FringeReview’s recommendations for Camden Fringe

There are 253 results in a search for shows and events at this year’s Camaden Fringe. Bursting with new writing, experimentation and radical creativity, celebration and entertainment across a range of gengres, Camden Fringe has been a viable alternative for theatre makers and audiences for quite a few years now.

Here are our recommendations going into the Fringe that truly holds the space for fringe spirit in London.

Dog/Actor is the first choice out of our bag of fringe theatre delights.

Propless and setless, Threedumb Theatre bring us “Two explosive and hilarious plays written by Steven Berkoff, performed back-to-back by the same one actor.”

Next up, after a successful run at Greater Manchester Fringe in 2021, is Failure Studies, from Precarious Theatre. Here’s the lowdown: “A journal editor, a co-editor, and their intern explore what it means to work, live and rebel in our world today. Our society constantly reassures us that failure is an intermediate stage in a process that eventually leads us to happiness, but how truthful is this? If we keep trying, do we fail better, or do we fail ‘worse’?”.

Rajesh & Naresh is our third pick for Camden Fringe, Billed as “heart-on-its-sleeve romcom – set just after India’s landmark decriminalisation of homosexuality in 2018″, and was written from workshops conducted with members of the Queer South Asian community in London and abroad.

Wonder in Aliceland from Unrestricted View, anf from the pen of Alice Henley, is “a semi autobiographical piece about two close female friends, navigating life through their late 20s to early 40s. It deals with relationships, both romantic and platonic“. A lot of important issues are explored including “the metoo movement as the friends discuss the banalities of life and dating through to boundaries of consensual sex and rape with the ease of friends who are close. Its a look into their lives and views from a women’s’ perspective post #MeToo.”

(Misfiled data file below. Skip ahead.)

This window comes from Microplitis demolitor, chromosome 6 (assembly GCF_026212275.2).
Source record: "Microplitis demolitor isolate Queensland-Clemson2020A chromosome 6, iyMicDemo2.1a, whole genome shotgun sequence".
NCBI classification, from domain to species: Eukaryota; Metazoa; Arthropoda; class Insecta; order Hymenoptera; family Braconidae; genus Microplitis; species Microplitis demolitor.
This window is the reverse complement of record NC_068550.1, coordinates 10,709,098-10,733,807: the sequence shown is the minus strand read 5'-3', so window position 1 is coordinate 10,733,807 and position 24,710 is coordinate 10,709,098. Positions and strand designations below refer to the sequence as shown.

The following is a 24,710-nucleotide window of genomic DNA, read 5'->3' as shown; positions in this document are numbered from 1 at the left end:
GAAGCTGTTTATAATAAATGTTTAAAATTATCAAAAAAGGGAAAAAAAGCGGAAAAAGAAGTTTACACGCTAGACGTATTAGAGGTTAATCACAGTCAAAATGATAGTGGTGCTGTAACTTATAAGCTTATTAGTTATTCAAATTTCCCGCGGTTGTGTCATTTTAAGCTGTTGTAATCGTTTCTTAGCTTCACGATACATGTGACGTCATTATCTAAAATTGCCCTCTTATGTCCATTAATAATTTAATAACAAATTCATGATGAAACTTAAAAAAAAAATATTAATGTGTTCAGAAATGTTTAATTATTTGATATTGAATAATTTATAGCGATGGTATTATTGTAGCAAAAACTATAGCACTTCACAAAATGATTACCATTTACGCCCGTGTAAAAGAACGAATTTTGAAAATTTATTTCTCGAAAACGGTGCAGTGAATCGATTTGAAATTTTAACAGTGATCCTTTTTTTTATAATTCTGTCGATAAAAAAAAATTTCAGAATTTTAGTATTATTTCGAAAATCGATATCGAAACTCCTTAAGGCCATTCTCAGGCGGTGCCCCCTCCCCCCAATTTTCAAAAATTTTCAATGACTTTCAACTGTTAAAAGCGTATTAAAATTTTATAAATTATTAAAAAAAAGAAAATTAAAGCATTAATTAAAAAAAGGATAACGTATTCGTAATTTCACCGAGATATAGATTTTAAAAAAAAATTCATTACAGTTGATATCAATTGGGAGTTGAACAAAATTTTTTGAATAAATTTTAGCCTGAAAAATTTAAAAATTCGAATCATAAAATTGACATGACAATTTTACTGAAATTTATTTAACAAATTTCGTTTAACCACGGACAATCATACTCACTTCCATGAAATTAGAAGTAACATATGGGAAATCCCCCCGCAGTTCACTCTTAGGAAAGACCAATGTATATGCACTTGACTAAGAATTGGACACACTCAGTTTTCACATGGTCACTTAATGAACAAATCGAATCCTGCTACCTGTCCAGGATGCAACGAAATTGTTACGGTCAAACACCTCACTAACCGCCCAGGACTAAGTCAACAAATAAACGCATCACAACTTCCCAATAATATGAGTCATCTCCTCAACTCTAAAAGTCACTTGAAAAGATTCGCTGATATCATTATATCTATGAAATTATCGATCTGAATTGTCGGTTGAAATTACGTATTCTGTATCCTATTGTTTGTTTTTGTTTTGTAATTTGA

Wolf also explores #Metoo, as well as domestic abuse and coummity. “Sam’s close relationship with his student compromises his concerns about her safety. In disclosing his suspicions to Lottie’s mother, Sam treads a fine-line between concerned teacher and manipulative predator.”

Writer/Performer Fergus Rattigan brings Lautrec to the Fringr after a successful run at the Hope Theatre. “Henri de Toulouse Lautrec: a legend in his own life, and yet a man and artist few of us know about. Born to nobility, disabled by fate, disowned by his father, Lautrec finds himself reborn through art and the exciting night life of turn of the century Paris. Through vice and virtue, success and madness, Lautrec explores the story of man who lived more in one lifetime than most can in several.”

We also have a handful of early comedy choices for you. Omar Ibrahim: Decolonise This also covers important contemporary ground. He “is back with another ridiculous attempt to resolve the wounds of human history within an hour of stand up. Nonsensical sense-making from a philosophical fool, offering a unifying tonic for polarised times.*Tonic not drug related.”

Channel Albion is our next choice. Theatre goers often like a dose of sketch comedy and we’ll take a confident punt on this debute show after they reached the semi-finals of Leicester Square Sketch Off. The blurb is suitably off the wall. “Much like super-gonorrhoea, right-wing news stations are popping up everywhere – and much like super-gonorrhoea, no-one can get rid of them. Welcome to Channel Albion – where the definition of “journalism” encompasses everything from the daughter of a disgraced Blue Peter presenter, to a far-right candidate for French President (and his young son), all washed down with award-adjacent actor Christopher Eccleston.” All performed by Front for Something who are Kate Matt and Tommy.

Our final choice (so far) has to be Tom Mayhew: Trash Rich Tom has a unique take on being working class and has wowed both London and Edinburgh audiences (and elsewhere of course) and you might have heard him on Radio 4.

And that’s it for now from your FringeReview pundits. We’ll keep our ears to the ground and noses to… well somewhere.